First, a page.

Khalfan: In Oman, women may dress freely in the way they want; however, traditionally most Omani women, when they go out they wear abaya (long black beautifully designed dress), with some kind of brightly colored head cover, like head scarf, but not covering their face.
Men wear a long baggy ankle-length gown (called dishdasha, and usually white in color) with some kind of head cover, either massar (traditional turban) or kummah (traditional cap).
Oman is a very liberal country. If you visit Oman you will be free to wear anything that is decent; anything that doesn’t violate public respect and norms; just similar to what you would wear in Vietnam, for example.
Bao Tram: Are there any interesting facts about Oman that not many people know?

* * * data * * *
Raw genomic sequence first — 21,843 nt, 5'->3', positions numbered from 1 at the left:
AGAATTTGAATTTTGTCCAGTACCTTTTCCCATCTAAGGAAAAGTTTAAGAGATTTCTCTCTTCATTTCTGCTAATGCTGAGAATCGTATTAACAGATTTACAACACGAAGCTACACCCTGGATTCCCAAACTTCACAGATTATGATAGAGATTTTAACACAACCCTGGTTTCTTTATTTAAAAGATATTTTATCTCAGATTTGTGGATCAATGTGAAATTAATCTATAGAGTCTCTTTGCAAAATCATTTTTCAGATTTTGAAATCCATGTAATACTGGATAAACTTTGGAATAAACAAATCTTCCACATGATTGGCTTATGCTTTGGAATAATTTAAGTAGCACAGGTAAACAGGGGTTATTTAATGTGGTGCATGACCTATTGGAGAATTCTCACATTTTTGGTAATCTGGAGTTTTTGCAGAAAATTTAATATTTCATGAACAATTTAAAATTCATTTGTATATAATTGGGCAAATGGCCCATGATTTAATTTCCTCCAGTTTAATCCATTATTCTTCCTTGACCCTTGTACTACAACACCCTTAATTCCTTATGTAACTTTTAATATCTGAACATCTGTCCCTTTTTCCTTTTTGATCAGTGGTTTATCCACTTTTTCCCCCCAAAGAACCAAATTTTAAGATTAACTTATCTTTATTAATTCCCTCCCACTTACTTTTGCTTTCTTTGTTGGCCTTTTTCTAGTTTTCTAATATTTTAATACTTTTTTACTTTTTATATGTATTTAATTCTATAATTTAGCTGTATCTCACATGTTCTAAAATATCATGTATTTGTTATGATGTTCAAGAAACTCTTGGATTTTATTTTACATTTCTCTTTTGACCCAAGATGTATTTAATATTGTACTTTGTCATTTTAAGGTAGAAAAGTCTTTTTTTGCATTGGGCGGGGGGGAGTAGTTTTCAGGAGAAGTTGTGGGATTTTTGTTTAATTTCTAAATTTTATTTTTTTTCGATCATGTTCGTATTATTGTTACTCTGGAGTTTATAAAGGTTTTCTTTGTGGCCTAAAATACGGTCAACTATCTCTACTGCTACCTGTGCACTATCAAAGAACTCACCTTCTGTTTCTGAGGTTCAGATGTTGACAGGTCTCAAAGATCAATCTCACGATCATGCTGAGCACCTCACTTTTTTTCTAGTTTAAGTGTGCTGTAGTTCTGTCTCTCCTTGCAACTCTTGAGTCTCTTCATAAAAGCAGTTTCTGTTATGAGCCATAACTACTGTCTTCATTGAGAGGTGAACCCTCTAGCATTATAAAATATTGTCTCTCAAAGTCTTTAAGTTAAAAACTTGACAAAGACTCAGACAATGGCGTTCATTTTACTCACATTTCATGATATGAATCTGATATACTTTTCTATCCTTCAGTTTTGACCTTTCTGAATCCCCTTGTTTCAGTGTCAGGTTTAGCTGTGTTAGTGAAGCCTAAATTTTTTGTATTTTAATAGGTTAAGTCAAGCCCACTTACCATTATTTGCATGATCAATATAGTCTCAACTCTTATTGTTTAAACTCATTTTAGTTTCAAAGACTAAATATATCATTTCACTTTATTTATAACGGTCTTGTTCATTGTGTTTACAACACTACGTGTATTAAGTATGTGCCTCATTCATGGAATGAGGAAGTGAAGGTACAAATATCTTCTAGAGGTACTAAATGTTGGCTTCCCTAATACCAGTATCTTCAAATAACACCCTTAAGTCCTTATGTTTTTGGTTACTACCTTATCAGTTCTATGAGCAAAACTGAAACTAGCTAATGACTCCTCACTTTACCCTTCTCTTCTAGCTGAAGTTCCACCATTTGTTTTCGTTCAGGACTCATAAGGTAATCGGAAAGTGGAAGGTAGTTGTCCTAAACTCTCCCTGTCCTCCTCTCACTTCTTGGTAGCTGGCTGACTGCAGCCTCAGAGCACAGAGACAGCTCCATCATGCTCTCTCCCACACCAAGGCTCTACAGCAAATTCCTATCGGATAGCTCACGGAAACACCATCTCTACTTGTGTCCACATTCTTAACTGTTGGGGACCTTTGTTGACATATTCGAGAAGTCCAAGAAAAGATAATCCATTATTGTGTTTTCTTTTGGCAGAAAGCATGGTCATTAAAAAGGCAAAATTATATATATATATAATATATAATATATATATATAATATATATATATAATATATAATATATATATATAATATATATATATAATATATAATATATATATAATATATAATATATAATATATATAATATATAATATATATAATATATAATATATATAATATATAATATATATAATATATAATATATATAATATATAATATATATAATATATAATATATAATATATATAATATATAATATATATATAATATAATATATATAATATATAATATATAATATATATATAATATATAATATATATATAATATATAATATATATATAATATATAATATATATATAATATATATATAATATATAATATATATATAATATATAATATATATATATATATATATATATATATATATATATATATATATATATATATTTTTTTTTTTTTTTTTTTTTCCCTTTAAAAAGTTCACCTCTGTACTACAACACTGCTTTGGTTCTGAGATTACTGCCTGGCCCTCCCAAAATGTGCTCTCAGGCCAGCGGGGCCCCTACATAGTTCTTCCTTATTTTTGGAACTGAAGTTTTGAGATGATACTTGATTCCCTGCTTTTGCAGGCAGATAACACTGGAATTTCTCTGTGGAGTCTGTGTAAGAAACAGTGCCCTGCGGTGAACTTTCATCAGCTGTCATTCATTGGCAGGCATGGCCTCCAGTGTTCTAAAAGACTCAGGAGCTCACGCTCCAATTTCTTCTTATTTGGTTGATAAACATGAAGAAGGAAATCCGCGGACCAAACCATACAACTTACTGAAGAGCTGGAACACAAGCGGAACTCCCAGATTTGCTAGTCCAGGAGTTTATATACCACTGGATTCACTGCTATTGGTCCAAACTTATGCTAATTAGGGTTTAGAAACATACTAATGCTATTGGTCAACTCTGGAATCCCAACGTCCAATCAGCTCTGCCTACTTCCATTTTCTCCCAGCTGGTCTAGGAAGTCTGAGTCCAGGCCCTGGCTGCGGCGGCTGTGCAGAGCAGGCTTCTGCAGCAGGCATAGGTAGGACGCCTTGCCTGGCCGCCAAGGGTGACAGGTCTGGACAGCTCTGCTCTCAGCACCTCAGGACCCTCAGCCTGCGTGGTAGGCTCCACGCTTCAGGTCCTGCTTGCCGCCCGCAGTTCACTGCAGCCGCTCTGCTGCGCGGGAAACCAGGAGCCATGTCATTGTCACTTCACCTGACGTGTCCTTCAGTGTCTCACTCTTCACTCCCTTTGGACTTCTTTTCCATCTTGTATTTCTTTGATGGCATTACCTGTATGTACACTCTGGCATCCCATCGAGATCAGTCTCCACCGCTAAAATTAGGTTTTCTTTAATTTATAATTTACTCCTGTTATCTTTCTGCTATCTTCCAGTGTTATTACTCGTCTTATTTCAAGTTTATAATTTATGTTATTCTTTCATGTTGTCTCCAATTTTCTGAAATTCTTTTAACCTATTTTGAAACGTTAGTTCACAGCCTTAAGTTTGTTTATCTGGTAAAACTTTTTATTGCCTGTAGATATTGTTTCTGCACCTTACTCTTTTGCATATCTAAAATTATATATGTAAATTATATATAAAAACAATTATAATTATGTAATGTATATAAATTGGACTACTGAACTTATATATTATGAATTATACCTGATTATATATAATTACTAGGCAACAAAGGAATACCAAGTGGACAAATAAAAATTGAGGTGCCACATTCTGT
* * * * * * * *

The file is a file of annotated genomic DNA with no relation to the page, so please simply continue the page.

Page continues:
Khalfan: There are lots of free services in Oman. For example, schooling education is free from grade 1 until grade 12. College education is also free for those who receive high grades in grade 12, almost anyone with 75% and above may get a full scholarship from the government to do their college education. In Oman, citizens do not need to get health insurance as all health services are fully free. If you work in Oman, your salary is tax-free, but if you are a citizen a very small amount will be deducted for social security (saved for your end of service gratuity and retirement pension).
Bao Tram: Before doing this interview, I remember you said you want to correct some misconceptions people may have about Oman. What are they?
| Dr. Khalfan Hamed Alharrasi
Assistant Professor - Head of Essential Skills Unit, University of Nizwa (Oman)
Educational Consultant and ESL/EFL Trainer at Midwest Educational Group LLC
Khalfan: In addition to everything I said about Oman so far, I should correct some serious and frequent misconceptions that some people may have about Oman.